Art Not Hate Workshops: Transforming Conflict into Creative Collaboration
How can we, as a people, creatively respond to the inevitable competition over natural resources, financial capital, and political power in ways that affirm life and the survival of the human race?
The future of our planet rests solely on the ability of our youth to grow into responsible citizens and creative problem solvers. We have to stimulate young minds and shatter stereotypes that prevent us from solving problems peacefully rather than resorting to aggression. Art Not Hate workshops teach consensus-building skills in a diverse group by promoting understanding and creative problem solving through artistic means.
When we react without thinking, we are more likely to react aggressively. Art Not Hate workshops use artistic metaphors to lead students in conceptualizing and working through fear—the source of hatred and prejudice. It promotes art as a method for understanding conflict as well as a tool for building peace within a community.
If we fear what we do not understand, then we can use art as a way to reach understanding and extinguish fear. If we teach our children now to be responsible, empathic citizens, then we can trust them to carry this message of peace into the future.
Taking turns: nonverbal communication
Oftentimes, misunderstandings arise out of our unwillingness or inability to “read” each other, listen to each other, or take turns speaking. In this activity, workshop students pair off and have a “conversation” without speaking: using only marks, shapes, and words on a piece of paper to communicate their ideas. Students practice paying attention to and analyzing what their interlocutor is telling them before making their own marks in response. No talking!
Creating tension, building trust: the wisdom of a rubber band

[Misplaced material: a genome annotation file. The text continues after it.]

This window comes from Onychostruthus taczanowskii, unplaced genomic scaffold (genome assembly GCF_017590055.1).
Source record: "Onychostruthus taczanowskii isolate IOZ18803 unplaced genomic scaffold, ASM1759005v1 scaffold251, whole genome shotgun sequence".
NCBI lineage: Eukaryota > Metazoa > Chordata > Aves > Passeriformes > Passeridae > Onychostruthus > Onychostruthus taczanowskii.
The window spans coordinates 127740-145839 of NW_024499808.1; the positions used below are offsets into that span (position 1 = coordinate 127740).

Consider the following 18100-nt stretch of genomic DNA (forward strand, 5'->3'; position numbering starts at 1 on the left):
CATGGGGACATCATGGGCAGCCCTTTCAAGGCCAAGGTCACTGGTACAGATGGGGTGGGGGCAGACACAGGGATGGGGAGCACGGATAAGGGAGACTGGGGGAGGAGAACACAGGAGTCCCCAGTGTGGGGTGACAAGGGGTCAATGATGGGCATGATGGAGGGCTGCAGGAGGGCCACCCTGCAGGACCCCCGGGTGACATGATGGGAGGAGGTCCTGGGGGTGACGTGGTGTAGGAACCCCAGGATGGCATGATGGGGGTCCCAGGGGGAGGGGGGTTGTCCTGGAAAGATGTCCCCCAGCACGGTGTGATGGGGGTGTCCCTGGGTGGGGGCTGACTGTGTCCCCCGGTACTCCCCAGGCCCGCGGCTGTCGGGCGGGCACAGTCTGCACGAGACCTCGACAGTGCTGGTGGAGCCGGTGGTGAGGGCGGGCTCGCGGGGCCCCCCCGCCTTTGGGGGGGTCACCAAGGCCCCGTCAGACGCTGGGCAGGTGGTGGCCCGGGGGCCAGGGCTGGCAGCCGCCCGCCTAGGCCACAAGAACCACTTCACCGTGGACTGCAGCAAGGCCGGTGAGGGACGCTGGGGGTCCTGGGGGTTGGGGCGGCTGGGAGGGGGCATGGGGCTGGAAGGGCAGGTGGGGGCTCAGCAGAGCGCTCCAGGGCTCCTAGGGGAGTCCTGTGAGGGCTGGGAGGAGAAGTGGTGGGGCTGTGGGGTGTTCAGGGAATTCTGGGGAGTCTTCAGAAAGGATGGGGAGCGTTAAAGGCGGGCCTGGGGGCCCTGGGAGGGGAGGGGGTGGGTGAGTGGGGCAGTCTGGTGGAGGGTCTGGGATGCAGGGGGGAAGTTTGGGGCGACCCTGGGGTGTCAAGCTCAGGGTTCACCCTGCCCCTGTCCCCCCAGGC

Tension is created when there exists a strong pull in two opposite directions, such as when two people have differing opinions. Opinions are like the two ends of a taut rubber band: drop one side, and the other side gets hurt. Hang onto that other side, and those two opinions can coexist peacefully. Trust is developed when partners respect each other enough not to drop their side.
Shoah Scroll: painting toward inner peace
The Shoah Scroll is one of Bob Barancik’s seminal pieces, circulating around his meditations on injustice and lamentations for family members lost during the Holocaust. A combination of approximately ten separate drawings bound together into a 10-foot scroll, one sees a progression from images of dark hues and stagnant figures, to bright, increasingly luminous colors and dancing shapes, as the process of creation brings about a joy for life and a celebration of life’s beauty. Workshop students discuss the rejuvenating effects of art, and then create their own “Youthful Scrolls of Exultation,” meditating on injustices in their own lives and the process of working through pain creatively.
Building brushstrokes into peace: learning to love what we can’t control
Keith Lebenzon, the late owner of Magic Paper, based in Oregon, handmade each one of his famous paintbrushes from a stalk of bamboo that he harvested himself. Each handle was unique: some were long and narrow, others short and fat, others knobby and crooked like the arthritic backs of old Chinese monks. Like life, the strokes made by Lebenzon brushes were not always predictable, but each one was full of natural beauty. Workshop students make marks with Lebenzon's brushes, choosing just the right brush for each mark and appreciating the unique strokes they make.